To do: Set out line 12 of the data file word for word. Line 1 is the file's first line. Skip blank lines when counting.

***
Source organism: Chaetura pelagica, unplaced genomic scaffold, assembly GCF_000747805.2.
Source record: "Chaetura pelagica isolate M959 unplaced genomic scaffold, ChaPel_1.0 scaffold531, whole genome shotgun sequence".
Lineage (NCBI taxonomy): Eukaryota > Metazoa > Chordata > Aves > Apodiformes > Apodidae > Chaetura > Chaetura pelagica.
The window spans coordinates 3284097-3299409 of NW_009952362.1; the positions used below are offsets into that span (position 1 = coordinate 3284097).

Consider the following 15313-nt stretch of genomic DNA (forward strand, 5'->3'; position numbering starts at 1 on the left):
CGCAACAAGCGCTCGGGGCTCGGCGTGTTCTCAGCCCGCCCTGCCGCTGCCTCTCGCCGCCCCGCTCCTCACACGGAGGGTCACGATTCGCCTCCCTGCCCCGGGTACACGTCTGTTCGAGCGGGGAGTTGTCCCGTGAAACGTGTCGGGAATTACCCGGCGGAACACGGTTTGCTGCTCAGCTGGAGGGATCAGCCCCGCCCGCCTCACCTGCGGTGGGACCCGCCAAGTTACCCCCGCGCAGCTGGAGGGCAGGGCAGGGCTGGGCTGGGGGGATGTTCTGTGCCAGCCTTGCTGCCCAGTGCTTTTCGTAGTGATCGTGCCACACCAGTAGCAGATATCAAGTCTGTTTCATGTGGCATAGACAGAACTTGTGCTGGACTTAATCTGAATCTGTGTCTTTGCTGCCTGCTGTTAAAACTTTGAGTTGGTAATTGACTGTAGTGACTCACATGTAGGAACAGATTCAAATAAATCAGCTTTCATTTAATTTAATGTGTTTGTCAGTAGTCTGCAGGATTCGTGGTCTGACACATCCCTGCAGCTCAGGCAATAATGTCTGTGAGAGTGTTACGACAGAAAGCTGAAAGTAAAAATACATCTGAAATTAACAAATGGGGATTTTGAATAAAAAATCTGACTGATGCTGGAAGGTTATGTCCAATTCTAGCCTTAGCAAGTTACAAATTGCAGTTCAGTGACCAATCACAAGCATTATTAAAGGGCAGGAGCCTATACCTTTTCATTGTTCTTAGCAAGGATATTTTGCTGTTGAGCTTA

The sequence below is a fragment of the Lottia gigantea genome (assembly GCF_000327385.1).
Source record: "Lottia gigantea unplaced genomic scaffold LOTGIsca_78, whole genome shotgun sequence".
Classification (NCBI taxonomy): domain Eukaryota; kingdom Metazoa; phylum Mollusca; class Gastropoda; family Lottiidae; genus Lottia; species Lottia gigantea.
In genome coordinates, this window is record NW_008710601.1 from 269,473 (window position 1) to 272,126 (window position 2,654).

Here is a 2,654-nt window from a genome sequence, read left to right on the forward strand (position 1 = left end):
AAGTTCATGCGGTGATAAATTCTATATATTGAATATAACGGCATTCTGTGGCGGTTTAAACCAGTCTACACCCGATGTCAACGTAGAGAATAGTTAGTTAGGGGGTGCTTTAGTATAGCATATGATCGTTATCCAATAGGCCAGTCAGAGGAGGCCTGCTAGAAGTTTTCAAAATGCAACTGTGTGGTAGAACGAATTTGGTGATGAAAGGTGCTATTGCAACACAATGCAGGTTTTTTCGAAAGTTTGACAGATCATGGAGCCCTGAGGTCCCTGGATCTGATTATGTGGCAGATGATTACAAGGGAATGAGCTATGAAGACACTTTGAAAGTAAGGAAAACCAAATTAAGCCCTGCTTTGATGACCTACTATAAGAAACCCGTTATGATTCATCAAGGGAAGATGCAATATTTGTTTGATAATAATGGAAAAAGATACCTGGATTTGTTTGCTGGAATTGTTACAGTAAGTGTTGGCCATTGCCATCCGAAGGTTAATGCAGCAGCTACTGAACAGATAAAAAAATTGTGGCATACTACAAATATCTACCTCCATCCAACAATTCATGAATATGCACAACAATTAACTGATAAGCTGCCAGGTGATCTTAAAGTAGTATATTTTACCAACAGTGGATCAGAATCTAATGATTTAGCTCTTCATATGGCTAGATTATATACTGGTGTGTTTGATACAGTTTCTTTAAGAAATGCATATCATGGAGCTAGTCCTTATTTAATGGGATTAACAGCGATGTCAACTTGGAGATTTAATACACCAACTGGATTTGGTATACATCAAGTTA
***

AAGTTCATGCGGTGATAAATTCTATATATTGAATATAACGGCATTCTGTGGCGGTTTAAACCAGTCTACACCCGATGTCAACGTAGAGAATAGTTAGTTAGGGGGTGCTTTAGTATAGCATATGATCGTTATCCAATAGGCCAGTCAGAGGAGGCCTGCTAGAAGTTTTCAAAATGCAACTGTGTGGTAGAACGAATTTGGTGATGAAAGGTGCTATTGCAACACAATGCAGGTTTTTTCGAAAGTTTGACAGATCATGGAGCCCTGAGGTCCCTGGATCTGATTATGTGGCAGATGATTACAAGGGAATGAGCTATGAAGACACTTTGAAAGTAAGGAAAACCAAATTAAGCCCTGCTTTGATGACCTACTATAAGAAACCCGTTATGATTCATCAAGGGAAGATGCAATATTTGTTTGATAATAATGGAAAAAGATACCTGGATTTGTTTGCTGGAATTGTTACAGTAAGTGTTGGCCATTGCCATCCGAAGGTTAATGCAGCAGCTACTGAACAGATAAAAAAATTGTGGCATACTACAAATATCTACCTCCATCCAACAATTCATGAATATGCACAACAATTAACTGATAAGCTGCCAGGTGATCTTAAAGTAGTATATTTTACCAACAGTGGATCAGAATCTAATGATTTAGCTCTTCATATGGCTAGATTATATACTGGTGTGTTTGATACAGTTTCTTTAAGAAATGCATATCATGGAGCTAGTCCTTATTTAATGGGATTAACAGCGATGTCAACTTGGAGATTTAATACACCAACTGGATTTGGTATACATCAAGTTA